I’ve picked on the iPad a few times. From the moment it was announced, the iPad looked to me like a brain-dead solution in search of a problem, and when Rupert Murdoch’s Wall Street Journal announced its pricing for reading WSJ on the iPad I told you how ridiculous it was, and why. I was hoping I was done; it’s almost like the iPad was created to carry a big “kick me” sign.

I’m not.

Jay Rosen, esteemed professor of journalism at NYU, made a point on His Twitter Page yesterday. Here it is:

No copy and paste, no links and no comments when you’re reading the WSJ and NYT on their iPad apps http://jr.ly/yic4 Explain the thinking…

I can’t, unless I go with something very simple: What may be the two most influential newspapers in world just don’t care what their readers think.

I’ve commented before on issues like this. The New York Times (and many other), for example, has a longstanding policy of using the “NoFollow” tag to withhold credit for posts from people who comment on their web site, and  CNet has actually asked me to give my opinion of and contribute to their content, but not identify myself.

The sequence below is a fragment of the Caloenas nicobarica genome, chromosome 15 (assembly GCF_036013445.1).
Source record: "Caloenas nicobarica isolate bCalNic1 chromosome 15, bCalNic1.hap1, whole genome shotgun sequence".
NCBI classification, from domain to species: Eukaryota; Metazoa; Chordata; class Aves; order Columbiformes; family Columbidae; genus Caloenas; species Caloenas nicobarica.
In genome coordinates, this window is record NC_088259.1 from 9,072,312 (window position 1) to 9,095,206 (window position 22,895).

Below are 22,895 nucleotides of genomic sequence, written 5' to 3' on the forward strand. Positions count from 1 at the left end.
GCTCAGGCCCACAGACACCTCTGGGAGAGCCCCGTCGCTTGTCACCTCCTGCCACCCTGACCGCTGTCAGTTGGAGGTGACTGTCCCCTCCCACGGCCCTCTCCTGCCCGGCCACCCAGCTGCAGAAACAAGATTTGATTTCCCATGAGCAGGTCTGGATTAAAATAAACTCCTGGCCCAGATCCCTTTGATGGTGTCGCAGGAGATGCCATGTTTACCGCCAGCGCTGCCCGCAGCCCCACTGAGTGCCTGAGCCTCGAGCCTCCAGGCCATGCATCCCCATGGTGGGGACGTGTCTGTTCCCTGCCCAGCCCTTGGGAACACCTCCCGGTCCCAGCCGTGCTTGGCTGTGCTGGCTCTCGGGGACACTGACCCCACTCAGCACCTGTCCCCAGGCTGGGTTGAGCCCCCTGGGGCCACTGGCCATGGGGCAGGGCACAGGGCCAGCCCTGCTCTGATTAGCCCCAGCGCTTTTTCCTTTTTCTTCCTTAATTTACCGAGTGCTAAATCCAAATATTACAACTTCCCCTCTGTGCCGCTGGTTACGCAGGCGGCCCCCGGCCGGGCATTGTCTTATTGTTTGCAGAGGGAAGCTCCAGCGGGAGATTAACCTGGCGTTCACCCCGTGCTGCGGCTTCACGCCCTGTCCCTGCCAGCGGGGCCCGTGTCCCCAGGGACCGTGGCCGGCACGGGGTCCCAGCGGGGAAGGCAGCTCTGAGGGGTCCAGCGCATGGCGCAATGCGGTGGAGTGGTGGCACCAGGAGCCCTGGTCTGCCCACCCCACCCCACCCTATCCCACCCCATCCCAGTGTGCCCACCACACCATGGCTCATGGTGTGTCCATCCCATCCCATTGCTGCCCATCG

The Internet doesn’t work that way. Or at least it hasn’t. And I’m concerned: the iPad is looking more and more like the chance that really big businesses have been looking for to control what happens on the Internet at the expense of free speech and the greater good.

Ironic that the very people who would be loudest in defending THEIR right to free speech are now becoming the ones looking to stifle it for everyone else.

Now I’m a business guy, and I too prefer that you pay attention to me instead of anyone else, so I understand the driving business change forces in play here. I even teach other people how to make that happen for their businesses. But something about making both the New York Times and the Wall Street Journal locked-down countries really, really bothers me.

Tell me what you think.

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